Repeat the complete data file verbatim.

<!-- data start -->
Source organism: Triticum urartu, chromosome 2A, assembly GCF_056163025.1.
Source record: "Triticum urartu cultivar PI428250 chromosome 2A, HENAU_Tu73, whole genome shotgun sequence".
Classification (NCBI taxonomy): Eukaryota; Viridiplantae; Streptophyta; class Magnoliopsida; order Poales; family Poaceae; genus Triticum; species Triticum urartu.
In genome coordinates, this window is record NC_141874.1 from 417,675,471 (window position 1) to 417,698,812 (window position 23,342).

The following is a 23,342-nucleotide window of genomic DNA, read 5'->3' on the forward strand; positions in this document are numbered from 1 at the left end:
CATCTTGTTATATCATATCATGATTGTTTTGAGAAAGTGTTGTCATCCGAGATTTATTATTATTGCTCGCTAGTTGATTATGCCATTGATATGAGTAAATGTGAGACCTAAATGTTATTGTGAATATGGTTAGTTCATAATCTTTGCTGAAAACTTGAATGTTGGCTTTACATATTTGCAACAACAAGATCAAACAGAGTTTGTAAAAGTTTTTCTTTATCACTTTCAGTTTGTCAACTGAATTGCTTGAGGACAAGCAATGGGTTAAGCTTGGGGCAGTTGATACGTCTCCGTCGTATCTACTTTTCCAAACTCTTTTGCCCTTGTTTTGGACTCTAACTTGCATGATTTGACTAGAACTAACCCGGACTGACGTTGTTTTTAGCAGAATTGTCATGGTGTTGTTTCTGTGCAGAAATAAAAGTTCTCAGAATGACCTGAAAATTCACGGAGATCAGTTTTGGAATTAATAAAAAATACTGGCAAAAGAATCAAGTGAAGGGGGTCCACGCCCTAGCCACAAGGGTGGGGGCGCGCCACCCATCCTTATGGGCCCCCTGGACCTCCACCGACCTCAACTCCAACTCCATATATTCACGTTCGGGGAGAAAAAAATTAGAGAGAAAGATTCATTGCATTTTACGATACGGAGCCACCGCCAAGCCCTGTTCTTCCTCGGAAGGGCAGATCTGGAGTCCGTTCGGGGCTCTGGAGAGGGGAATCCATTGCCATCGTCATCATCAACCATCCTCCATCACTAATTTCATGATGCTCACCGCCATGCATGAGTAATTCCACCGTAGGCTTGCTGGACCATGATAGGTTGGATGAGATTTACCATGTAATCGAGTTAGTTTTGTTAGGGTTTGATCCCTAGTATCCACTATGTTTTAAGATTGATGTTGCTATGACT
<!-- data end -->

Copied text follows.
Source organism: Triticum urartu, chromosome 2A, assembly GCF_056163025.1.
Source record: "Triticum urartu cultivar PI428250 chromosome 2A, HENAU_Tu73, whole genome shotgun sequence".
Classification (NCBI taxonomy): Eukaryota; Viridiplantae; Streptophyta; class Magnoliopsida; order Poales; family Poaceae; genus Triticum; species Triticum urartu.
In genome coordinates, this window is record NC_141874.1 from 417,675,471 (window position 1) to 417,698,812 (window position 23,342).

The following is a 23,342-nucleotide window of genomic DNA, read 5'->3' on the forward strand; positions in this document are numbered from 1 at the left end:
CATCTTGTTATATCATATCATGATTGTTTTGAGAAAGTGTTGTCATCCGAGATTTATTATTATTGCTCGCTAGTTGATTATGCCATTGATATGAGTAAATGTGAGACCTAAATGTTATTGTGAATATGGTTAGTTCATAATCTTTGCTGAAAACTTGAATGTTGGCTTTACATATTTGCAACAACAAGATCAAACAGAGTTTGTAAAAGTTTTTCTTTATCACTTTCAGTTTGTCAACTGAATTGCTTGAGGACAAGCAATGGGTTAAGCTTGGGGCAGTTGATACGTCTCCGTCGTATCTACTTTTCCAAACTCTTTTGCCCTTGTTTTGGACTCTAACTTGCATGATTTGACTAGAACTAACCCGGACTGACGTTGTTTTTAGCAGAATTGTCATGGTGTTGTTTCTGTGCAGAAATAAAAGTTCTCAGAATGACCTGAAAATTCACGGAGATCAGTTTTGGAATTAATAAAAAATACTGGCAAAAGAATCAAGTGAAGGGGGTCCACGCCCTAGCCACAAGGGTGGGGGCGCGCCACCCATCCTTATGGGCCCCCTGGACCTCCACCGACCTCAACTCCAACTCCATATATTCACGTTCGGGGAGAAAAAAATTAGAGAGAAAGATTCATTGCATTTTACGATACGGAGCCACCGCCAAGCCCTGTTCTTCCTCGGAAGGGCAGATCTGGAGTCCGTTCGGGGCTCTGGAGAGGGGAATCCATTGCCATCGTCATCATCAACCATCCTCCATCACTAATTTCATGATGCTCACCGCCATGCATGAGTAATTCCACCGTAGGCTTGCTGGACCATGATAGGTTGGATGAGATTTACCATGTAATCGAGTTAGTTTTGTTAGGGTTTGATCCCTAGTATCCACTATGTTTTAAGATTGATGTTGCTATGACT